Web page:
Drawing upon 40 years’ experience as an ecological farmer and marketer, Joel Salatin explains with humor and passion why Americans do not have the freedom to choose the food they purchase and eat. From child labor regulations to food inspection, bureaucrats provide themselves sole discretion over what food is available in the local marketplace. Their system favors industrial, global corporate food systems and discourages community-based food commerce, resulting in homogenized selection, mediocre quality, and exposure to nonorganic farming practices. Salatin’s expert insight explains why local food is expensive and difficult to find and will illuminate for the reader a deeper understanding of the industrial food complex.
About the Author
Called "the high priest of the pasture" by The New York Times, Joel Salatin likes to refer to himself as a "Christian-libertarian-environmentalist-lunatic farmer." He lives with his family on Polyface Farm in the Shenandoah Valley of Virginia.
Salatin has developed a system of pasture rotation that produces nutrient-rich grass and maximizes the composting of animal waste. Each species on the farm is dependent on another. The cows, for example, eat the nutrient rich grass in Pasture A and then are moved to Pasture B. The chickens then move to Pasture A where they pick through the cow pies ...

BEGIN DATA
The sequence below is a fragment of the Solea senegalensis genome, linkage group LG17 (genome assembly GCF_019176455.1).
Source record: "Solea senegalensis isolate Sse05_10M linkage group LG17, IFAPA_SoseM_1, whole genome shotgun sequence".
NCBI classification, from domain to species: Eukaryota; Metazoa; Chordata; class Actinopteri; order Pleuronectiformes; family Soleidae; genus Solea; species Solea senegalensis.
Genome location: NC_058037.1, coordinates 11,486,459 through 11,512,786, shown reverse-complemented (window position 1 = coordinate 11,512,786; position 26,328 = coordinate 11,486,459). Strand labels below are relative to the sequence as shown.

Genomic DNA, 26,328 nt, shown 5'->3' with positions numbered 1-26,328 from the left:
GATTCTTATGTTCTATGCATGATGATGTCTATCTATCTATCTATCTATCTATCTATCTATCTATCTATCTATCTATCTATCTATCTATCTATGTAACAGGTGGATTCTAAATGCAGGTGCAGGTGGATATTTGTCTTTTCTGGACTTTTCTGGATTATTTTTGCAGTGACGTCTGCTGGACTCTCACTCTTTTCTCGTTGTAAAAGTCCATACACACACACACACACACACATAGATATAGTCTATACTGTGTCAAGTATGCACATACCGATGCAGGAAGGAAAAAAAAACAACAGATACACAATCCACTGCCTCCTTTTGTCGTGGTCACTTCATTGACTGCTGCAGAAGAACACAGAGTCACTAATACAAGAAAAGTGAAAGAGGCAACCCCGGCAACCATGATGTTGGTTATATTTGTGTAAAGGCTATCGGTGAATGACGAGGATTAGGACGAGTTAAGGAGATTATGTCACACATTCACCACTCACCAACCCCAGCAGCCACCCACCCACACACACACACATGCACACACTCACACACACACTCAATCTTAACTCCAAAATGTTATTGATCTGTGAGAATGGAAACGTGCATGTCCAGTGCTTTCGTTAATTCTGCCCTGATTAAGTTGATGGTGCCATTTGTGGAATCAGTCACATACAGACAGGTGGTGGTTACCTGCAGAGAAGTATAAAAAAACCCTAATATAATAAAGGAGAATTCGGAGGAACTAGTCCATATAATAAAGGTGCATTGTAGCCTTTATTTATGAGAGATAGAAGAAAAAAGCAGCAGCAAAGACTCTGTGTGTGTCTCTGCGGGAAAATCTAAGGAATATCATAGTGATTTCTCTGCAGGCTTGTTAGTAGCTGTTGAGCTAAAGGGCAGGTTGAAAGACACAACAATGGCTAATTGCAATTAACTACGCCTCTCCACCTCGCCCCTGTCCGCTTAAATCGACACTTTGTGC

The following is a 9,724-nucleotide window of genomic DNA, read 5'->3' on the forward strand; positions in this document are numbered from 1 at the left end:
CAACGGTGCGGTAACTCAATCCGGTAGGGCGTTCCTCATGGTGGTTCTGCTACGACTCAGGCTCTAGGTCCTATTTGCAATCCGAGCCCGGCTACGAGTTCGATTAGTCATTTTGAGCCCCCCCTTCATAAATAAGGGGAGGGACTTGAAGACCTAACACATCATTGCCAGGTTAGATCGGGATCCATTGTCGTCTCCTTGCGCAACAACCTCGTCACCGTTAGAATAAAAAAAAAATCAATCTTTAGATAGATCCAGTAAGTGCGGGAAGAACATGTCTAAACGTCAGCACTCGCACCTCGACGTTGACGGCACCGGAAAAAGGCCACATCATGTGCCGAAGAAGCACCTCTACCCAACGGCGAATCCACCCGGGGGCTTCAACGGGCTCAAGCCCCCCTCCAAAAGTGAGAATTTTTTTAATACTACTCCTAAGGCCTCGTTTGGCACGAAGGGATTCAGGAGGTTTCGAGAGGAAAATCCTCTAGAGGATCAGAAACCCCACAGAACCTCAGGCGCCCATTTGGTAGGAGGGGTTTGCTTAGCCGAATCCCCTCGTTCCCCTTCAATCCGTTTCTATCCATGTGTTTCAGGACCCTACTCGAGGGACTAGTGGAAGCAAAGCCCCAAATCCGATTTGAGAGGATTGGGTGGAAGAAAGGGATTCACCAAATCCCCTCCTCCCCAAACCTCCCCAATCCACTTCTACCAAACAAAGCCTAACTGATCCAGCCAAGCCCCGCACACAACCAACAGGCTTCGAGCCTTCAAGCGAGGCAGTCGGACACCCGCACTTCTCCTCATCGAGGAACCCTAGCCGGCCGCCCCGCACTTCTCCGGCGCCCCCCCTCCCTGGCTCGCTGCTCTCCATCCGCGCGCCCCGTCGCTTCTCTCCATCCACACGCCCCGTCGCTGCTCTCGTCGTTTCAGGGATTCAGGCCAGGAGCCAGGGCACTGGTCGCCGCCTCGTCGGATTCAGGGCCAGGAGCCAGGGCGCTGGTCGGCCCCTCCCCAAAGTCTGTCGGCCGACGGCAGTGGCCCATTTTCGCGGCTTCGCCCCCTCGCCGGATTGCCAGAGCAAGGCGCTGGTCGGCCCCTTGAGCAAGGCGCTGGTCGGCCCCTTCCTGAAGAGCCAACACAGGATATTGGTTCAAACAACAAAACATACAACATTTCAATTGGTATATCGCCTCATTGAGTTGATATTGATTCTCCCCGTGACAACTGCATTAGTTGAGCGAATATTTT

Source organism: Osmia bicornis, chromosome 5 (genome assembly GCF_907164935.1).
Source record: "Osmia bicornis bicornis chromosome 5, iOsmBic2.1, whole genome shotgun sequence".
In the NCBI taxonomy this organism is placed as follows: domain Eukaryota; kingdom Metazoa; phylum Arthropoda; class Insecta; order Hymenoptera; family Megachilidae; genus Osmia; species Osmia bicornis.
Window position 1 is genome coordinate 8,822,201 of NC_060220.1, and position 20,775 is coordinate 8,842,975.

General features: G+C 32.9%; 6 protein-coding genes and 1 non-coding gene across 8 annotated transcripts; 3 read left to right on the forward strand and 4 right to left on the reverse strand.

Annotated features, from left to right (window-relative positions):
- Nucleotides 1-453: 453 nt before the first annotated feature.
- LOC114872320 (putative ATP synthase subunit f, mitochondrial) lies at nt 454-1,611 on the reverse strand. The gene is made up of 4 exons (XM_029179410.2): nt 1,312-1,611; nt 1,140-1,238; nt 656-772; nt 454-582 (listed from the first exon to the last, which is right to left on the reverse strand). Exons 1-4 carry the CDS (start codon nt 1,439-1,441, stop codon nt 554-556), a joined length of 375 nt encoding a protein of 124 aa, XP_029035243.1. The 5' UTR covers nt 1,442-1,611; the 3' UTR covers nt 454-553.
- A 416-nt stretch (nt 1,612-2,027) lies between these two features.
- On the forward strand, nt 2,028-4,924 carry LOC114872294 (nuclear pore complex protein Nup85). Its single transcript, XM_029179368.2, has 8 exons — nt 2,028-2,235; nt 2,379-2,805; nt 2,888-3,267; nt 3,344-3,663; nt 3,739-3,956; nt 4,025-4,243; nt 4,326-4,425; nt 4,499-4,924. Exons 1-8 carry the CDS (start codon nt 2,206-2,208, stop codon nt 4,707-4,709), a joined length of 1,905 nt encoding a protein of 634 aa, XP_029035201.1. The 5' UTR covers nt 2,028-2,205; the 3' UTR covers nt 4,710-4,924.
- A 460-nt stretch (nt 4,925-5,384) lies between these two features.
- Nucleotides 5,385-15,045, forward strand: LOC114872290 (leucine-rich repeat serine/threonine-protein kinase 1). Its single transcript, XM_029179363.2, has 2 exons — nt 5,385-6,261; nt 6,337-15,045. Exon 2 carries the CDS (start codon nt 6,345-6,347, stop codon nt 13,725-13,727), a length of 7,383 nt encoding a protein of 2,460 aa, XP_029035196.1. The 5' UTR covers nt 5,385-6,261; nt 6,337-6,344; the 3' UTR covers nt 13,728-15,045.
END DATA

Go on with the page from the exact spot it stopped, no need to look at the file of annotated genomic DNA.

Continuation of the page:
I purchased the Fall Seed Collection for some container gardening this autumn and have been very pleased with the results. Germination rate was fantastic and I had to do much more thinning than I usually do from store-bought seeds. The little growing guide helped with varieties I haven't grown before (hello, kohlrabi). All of my plants are hardy and healthy and I'm already enjoying the early harvests. Looking forward to maturity on the longer growers. Will be buying the Granny's kitchen garden pack for spring. Thanks so much!
I planted several varieties over the past couple years. These have been the most reliable producers so far. Averaged 10-15 lbs. one larger one about 20. Nothing remotely close to 40 lbs. that’s ok. Huge ones are a pain to break down.
I planted a whole bunch of this to attract bees and butterflies. It grows like crazy. However I protected the seed with hay because my first round died because of the hot Florida sun and lack of rain lately.
We started these indoors in January. We transplanted them twice and finally out to our raised bed (full coastal sun). The plant is massive and the tomatoes are TASTY! The best little tomatoes we have ever had. We will likely plant them in a separate bed next year since they grow to such a large size and can crowd out other plants.